Monday, December 21, 2009

Going to the Prom

Marcie transitioned to my care when she turned sixteen. She felt too grown up now to be in the same waiting room with "kids" at the children's clinic. But she wasn't doing well.

Her Pediatrician had suspected the problem shortly after birth. She wasn't growing normally, had nasal congestion, and more respiratory infections than usual. A sweat chloride test was ordered which was positive. The diagnosis was cystic fibrosis (CF). The diagnosis was devastating to Rich and Sally, her mom and dad. Both of them were free of the disease, yet they were "carriers" of an abnormal gene which meant that statistically 25% of their children would have both abnormal genes and thus have CF. Marcie was the unlucky one. Her sister was free of the disease but a "carrier" by genetic testing.

Sally was very committed to learning and focusing on what could be done for Marcie. Rich was angry about the whole thing and distancing himself. By the time Marcie transferred to my practice, Rich and Sally had been divorced several years earlier. Sally, as many parents with CF children, had become very well versed in CF care, advocacy, and support. She had a very close bond with Marcie. Much of their education came from support of the Cystic Fibrosis Foundation and their national registry for CF.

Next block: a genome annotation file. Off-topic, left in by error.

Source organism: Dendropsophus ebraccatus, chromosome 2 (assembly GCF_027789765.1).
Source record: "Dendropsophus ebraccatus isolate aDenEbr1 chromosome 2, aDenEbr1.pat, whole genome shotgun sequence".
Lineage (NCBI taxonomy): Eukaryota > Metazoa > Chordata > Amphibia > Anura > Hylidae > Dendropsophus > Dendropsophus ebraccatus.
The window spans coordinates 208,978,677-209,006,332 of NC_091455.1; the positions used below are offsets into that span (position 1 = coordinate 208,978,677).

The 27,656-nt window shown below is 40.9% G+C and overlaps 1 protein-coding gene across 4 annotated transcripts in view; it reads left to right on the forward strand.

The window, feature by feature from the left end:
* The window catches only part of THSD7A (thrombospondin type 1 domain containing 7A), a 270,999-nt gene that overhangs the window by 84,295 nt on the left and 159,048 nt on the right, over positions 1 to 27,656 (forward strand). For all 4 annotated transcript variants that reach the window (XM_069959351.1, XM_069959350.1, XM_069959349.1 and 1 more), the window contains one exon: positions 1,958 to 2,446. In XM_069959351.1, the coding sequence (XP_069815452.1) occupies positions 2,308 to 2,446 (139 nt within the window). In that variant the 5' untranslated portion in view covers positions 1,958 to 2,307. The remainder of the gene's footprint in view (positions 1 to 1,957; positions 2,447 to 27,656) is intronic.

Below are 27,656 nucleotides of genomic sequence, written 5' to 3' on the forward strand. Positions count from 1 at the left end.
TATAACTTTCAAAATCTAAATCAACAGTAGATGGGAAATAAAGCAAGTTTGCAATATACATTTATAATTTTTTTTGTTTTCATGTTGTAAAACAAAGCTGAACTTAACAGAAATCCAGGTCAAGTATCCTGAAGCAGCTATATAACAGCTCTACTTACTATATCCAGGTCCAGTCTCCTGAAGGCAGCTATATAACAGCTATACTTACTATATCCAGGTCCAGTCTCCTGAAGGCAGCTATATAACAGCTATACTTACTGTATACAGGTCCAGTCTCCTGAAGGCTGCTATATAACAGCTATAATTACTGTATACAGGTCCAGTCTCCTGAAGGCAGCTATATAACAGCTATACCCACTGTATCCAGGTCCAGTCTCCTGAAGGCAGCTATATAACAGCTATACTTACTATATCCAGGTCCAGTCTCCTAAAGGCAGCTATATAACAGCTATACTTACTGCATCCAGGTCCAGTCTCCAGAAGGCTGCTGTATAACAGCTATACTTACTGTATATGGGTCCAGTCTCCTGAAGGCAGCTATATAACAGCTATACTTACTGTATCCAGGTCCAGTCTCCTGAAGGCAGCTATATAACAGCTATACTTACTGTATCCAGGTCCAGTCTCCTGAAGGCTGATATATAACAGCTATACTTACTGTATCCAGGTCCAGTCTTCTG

She learned that CF problems were related to very thick mucous secretions in the lungs and that a variety of aerosols were very beneficial. Early treatment of lung infections was very important as was watching the levels of fat soluble vitamins in the blood (D,E,A and K). The pancreas did not secrete enzymes normally so enzyme pills were part of the daily regimen along with vitamins. Calories were counted and weight closely monitored because normal digestion was impaired.